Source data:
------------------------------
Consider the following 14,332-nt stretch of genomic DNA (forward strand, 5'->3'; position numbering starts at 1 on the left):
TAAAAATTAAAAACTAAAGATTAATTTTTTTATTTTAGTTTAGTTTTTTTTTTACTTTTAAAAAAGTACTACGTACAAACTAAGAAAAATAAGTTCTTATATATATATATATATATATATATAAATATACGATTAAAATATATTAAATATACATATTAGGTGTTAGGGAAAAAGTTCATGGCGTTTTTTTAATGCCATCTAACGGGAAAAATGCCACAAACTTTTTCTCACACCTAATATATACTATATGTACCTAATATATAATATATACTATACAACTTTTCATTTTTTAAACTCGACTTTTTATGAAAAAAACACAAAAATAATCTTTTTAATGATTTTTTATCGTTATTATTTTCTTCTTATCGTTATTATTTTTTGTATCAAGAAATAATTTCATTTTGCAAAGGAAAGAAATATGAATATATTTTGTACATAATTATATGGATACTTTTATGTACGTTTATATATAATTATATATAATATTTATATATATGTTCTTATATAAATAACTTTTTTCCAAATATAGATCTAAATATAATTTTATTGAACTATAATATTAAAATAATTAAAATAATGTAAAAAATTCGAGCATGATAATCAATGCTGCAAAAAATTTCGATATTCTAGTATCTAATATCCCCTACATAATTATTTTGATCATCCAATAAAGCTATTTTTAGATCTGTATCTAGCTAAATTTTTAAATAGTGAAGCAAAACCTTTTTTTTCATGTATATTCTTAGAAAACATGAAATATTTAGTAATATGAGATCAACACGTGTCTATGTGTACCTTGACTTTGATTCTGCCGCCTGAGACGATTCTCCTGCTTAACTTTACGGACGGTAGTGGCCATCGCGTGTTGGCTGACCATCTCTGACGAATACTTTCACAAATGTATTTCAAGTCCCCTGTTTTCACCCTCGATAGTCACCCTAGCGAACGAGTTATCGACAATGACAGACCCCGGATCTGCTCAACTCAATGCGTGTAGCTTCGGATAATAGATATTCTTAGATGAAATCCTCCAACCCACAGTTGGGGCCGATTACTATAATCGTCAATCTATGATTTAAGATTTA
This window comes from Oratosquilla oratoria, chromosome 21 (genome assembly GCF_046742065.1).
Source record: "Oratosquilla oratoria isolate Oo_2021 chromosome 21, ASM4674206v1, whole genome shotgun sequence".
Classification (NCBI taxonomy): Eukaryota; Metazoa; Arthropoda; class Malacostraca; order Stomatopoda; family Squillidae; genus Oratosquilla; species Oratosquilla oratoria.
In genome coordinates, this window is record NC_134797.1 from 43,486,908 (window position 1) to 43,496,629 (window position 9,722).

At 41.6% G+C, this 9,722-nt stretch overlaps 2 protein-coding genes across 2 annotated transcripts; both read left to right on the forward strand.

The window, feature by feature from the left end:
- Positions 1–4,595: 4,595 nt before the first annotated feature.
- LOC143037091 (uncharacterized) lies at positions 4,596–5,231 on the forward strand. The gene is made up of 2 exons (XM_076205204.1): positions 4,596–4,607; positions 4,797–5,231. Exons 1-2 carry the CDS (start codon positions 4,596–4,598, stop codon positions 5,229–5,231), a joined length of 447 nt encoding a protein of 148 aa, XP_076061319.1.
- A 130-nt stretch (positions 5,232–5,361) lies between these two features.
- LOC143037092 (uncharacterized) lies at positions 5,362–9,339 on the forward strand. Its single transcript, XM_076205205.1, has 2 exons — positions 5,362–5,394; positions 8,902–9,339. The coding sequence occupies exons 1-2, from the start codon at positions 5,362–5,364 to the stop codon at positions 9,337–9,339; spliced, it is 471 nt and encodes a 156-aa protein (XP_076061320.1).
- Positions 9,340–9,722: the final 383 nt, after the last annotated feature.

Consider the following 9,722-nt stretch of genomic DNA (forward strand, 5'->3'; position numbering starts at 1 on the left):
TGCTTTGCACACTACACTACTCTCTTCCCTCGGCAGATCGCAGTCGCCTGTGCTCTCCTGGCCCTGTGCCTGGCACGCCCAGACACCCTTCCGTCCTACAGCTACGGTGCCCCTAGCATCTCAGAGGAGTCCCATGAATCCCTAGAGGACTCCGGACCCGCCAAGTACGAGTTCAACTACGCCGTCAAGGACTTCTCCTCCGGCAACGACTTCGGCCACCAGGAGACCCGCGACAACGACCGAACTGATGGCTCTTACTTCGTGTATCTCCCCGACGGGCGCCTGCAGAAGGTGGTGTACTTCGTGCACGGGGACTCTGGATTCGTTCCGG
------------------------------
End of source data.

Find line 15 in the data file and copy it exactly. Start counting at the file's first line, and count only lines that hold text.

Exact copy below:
TGCTTTGCACACTACACTACTCTCTTCCCTCGGCAGATCGCAGTCGCCTGTGCTCTCCTGGCCCTGTGCCTGGCACGCCCAGACACCCTTCCGTCCTACAGCTACGGTGCCCCTAGCATCTCAGAGGAGTCCCATGAATCCCTAGAGGACTCCGGACCCGCCAAGTACGAGTTCAACTACGCCGTCAAGGACTTCTCCTCCGGCAACGACTTCGGCCACCAGGAGACCCGCGACAACGACCGAACTGATGGCTCTTACTTCGTGTATCTCCCCGACGGGCGCCTGCAGAAGGTGGTGTACTTCGTGCACGGGGACTCTGGATTCGTTCCGG